It’s A Dirty Job but Someone Has To Do It!
by Marika Jackson.
Dr. Cherison Cuffy, DPM, ACFAS, CWS. Dr. Cuff attending Temple University School of Podiatric Medicine and completed his residency at Northwest Medical Center in Margate, Florida.
Q1: What does a podiatric wound care specialist do?
A: The podiatric wound care specialist evaluates and treats various wounds and ulcerations that afflict the lower extremity.
Q2: What made you decide on this specialty?
A: I had a few attendings as a resident who were wound care specialists. That wound management training both inpatient and in a wound care center provided the exposure and comfort level to manage acute and chronic wounds. I joined a group practice, which involved heavy wound management both medically and surgically due to the experience and training I received as a resident.
Q3: What additional training (if any), do you recommend or need to specialize in this area?
A: I recommend a certification from the American Board of Wound management. That organization provides a multidisciplinary certification. The CWS (certified wound specialist) or the newly added CWSP (certified wound specialist physician) is respected in many hospitals and private or hospital-based wound centers. There are also other well-respected organizations, including our own American Board of Podiatric Medicine, which now offers a certificate of added qualification in amputation prevention and wound care.
Q4: What about your specialty is unique from other podiatry subspecialties?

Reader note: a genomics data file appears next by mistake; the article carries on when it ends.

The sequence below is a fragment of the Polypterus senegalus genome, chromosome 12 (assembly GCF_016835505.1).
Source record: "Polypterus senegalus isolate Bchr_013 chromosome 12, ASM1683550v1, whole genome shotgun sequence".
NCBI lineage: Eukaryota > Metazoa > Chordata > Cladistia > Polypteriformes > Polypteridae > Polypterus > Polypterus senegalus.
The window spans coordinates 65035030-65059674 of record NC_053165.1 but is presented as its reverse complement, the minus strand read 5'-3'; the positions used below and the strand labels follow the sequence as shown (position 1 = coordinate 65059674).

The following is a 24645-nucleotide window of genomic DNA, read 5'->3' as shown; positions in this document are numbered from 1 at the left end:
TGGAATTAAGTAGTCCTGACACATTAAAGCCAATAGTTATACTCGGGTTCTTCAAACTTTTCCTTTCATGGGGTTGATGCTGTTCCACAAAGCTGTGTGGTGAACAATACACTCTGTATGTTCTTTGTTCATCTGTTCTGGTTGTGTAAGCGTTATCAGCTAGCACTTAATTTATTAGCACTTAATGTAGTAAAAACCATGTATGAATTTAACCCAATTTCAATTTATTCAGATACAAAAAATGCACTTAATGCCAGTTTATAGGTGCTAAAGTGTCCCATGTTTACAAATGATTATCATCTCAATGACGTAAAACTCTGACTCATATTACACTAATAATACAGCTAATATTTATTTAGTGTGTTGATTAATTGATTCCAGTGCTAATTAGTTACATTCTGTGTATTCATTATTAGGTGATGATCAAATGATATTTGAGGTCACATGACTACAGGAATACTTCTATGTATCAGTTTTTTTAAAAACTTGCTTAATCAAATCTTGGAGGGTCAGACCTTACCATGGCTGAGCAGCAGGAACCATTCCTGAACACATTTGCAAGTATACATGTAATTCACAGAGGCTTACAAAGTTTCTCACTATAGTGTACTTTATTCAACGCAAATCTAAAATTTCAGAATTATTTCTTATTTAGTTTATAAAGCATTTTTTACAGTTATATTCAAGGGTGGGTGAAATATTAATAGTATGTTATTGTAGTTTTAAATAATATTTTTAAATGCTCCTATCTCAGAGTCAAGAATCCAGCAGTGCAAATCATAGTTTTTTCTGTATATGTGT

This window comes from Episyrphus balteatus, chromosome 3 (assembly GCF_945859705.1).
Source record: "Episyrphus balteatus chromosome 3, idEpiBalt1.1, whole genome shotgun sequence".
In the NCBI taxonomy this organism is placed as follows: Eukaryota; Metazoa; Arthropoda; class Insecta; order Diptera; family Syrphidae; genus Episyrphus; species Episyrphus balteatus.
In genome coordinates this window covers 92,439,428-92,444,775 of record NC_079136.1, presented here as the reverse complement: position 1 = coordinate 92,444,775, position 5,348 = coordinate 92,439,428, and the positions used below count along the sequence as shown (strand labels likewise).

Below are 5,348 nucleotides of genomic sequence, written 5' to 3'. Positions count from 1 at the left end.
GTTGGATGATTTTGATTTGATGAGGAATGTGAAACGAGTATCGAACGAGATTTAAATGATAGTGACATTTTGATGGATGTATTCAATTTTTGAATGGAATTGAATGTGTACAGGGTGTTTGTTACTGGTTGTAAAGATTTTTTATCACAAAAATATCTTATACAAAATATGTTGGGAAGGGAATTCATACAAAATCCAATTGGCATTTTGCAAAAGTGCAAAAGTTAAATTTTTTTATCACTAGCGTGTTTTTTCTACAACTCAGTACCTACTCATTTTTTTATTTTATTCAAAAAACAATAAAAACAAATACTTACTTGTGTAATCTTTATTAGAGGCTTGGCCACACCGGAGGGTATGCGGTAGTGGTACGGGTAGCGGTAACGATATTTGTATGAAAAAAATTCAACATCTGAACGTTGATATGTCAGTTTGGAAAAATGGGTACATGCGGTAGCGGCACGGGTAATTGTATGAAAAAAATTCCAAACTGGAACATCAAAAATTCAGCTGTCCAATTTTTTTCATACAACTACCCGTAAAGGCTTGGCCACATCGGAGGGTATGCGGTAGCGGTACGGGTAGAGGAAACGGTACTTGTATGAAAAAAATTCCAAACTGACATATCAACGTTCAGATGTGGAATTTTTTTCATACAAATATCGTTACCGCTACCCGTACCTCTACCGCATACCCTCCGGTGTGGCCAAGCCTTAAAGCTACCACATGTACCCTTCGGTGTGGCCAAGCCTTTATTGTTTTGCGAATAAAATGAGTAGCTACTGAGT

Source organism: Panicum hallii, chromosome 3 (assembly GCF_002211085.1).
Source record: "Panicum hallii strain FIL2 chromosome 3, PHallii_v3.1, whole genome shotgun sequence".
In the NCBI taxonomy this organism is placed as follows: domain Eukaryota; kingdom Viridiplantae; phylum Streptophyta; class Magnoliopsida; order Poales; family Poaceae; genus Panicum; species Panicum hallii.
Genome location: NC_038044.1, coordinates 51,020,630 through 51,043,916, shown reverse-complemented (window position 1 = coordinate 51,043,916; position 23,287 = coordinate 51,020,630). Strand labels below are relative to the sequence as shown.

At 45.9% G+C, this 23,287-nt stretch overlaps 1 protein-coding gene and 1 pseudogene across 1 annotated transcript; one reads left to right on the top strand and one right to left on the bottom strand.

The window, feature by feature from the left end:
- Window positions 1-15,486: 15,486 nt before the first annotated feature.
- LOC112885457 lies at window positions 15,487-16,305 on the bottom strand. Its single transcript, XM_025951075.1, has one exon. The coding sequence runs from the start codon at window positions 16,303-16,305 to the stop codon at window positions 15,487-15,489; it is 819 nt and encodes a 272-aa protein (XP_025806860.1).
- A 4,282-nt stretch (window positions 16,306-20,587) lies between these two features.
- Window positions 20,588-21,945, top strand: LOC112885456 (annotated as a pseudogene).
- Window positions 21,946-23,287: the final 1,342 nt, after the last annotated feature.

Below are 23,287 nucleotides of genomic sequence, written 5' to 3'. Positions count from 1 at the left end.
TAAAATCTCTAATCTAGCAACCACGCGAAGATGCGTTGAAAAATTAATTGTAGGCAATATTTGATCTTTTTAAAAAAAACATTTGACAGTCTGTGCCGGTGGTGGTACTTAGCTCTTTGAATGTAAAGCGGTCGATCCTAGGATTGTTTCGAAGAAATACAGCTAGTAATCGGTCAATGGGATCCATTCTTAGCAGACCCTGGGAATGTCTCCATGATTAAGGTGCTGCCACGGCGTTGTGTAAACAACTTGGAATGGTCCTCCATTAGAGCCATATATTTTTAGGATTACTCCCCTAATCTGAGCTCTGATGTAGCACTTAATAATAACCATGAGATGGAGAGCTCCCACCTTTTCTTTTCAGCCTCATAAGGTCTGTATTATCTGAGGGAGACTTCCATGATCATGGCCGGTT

A: Wound care specialists cannot work in a silo. This specialty requires a multidisciplinary approach in the management of high-risk patients with chronic wounds. This requires routine discussions with several other specialties including Medicine, Infectious Disease, Vascular, Orthopedics, Endocrinology, Physiotherapy, Orthotist, Social Worker, Nutritionist, etc. The wound care physician is sought out by these specialists as an important member of the wound team with the goal of wound healing and limb preservation.
Q5: What is the most rewarding part of being a wound care specialist?
A: I may not be able to always save the limb or heal the wound but getting resolution of a chronic wound that plagued a patient is super rewarding.
Q6: Are there any unique contributions to medicine made/ being made, due specifically to your subspecialty?
A: Diabetes and its devastating effects have become a world-wide problem. The at-risk diabetic foot should be immediately referred to a podiatrist as many guidelines already suggest. No other specialty like the podiatrist with a sub-specialty in wound care can adequately manage the diabetic foot. We are the only specialty that can comfortably take the at risk diabetic foot from the office or wound center, to the operating room and back to the office for preventative management.
Q7: What do you see for the future of Podiatric wound care specialist?
A: I expect podiatric wound care specialists to be hired by multispecialty groups, managed care organizations and hospital systems as they seek to consolidate the management of lower extremity wounds, ulcers and diabetic feet due to increasing cost of managing the complications of these conditions.
Q8: If you were to do it all over again, would you choose this career again and why?
A: Definitely! I provide a service to my fellow podiatrists and community.
Q9: What are some things you would change about this specialty?
A: Improving the quality of education in school and residency training. Improving our standards and establishing better guidelines for managing acute and chronic wounds.
Q10: If you were asked to recruit the next generation of Podiatrist to continue what you are doing, what would you tell them?
A: This is a dirty job but someone has to do it. There are limbs and lives to save. The future of this profession, countless toes, feet, limbs and lives are awaiting your touch.
by Marika Jackson.
School: Barry School of Podiatric Medicine
Special Edition, Interview
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